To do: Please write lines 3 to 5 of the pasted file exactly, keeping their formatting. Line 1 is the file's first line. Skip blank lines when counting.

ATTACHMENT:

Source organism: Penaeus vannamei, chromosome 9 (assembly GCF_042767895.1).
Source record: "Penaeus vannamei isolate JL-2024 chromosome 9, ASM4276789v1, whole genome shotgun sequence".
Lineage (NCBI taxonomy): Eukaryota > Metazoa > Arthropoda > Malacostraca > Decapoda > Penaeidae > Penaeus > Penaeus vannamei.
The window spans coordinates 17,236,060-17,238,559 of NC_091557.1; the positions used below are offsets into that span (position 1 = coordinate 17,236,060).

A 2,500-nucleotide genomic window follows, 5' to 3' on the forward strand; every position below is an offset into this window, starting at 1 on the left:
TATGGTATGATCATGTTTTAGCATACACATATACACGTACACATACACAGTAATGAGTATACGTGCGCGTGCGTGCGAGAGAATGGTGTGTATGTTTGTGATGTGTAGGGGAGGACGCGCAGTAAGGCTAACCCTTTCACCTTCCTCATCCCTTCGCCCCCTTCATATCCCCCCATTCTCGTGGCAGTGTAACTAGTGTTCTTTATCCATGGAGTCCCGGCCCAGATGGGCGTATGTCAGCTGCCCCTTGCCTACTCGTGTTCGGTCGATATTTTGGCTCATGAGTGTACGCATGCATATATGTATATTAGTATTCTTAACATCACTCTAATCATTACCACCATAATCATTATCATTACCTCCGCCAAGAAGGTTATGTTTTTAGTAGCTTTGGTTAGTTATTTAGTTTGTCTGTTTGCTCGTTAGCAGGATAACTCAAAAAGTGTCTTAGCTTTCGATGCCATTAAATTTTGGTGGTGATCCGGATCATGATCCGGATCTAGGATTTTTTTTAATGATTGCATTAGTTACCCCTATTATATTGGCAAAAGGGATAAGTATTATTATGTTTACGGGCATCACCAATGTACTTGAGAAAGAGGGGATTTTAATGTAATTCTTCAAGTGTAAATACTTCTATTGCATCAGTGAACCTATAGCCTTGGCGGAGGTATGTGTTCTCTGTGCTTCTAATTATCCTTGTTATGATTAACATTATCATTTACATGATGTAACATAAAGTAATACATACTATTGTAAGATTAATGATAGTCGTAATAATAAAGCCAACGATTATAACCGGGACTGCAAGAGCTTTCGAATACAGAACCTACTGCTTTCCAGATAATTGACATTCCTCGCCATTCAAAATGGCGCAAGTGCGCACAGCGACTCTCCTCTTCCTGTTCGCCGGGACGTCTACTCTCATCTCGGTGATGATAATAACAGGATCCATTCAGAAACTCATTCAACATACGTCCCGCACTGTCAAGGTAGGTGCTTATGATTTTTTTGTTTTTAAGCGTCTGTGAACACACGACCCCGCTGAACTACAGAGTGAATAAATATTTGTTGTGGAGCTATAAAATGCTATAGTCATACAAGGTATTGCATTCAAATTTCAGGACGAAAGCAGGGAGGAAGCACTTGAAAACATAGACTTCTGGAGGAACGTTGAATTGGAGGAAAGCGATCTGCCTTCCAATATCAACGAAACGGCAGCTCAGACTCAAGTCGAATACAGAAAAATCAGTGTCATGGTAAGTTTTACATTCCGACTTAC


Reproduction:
Lineage (NCBI taxonomy): Eukaryota > Metazoa > Arthropoda > Malacostraca > Decapoda > Penaeidae > Penaeus > Penaeus vannamei.
The window spans coordinates 17,236,060-17,238,559 of NC_091557.1; the positions used below are offsets into that span (position 1 = coordinate 17,236,060).

A 2,500-nucleotide genomic window follows, 5' to 3' on the forward strand; every position below is an offset into this window, starting at 1 on the left: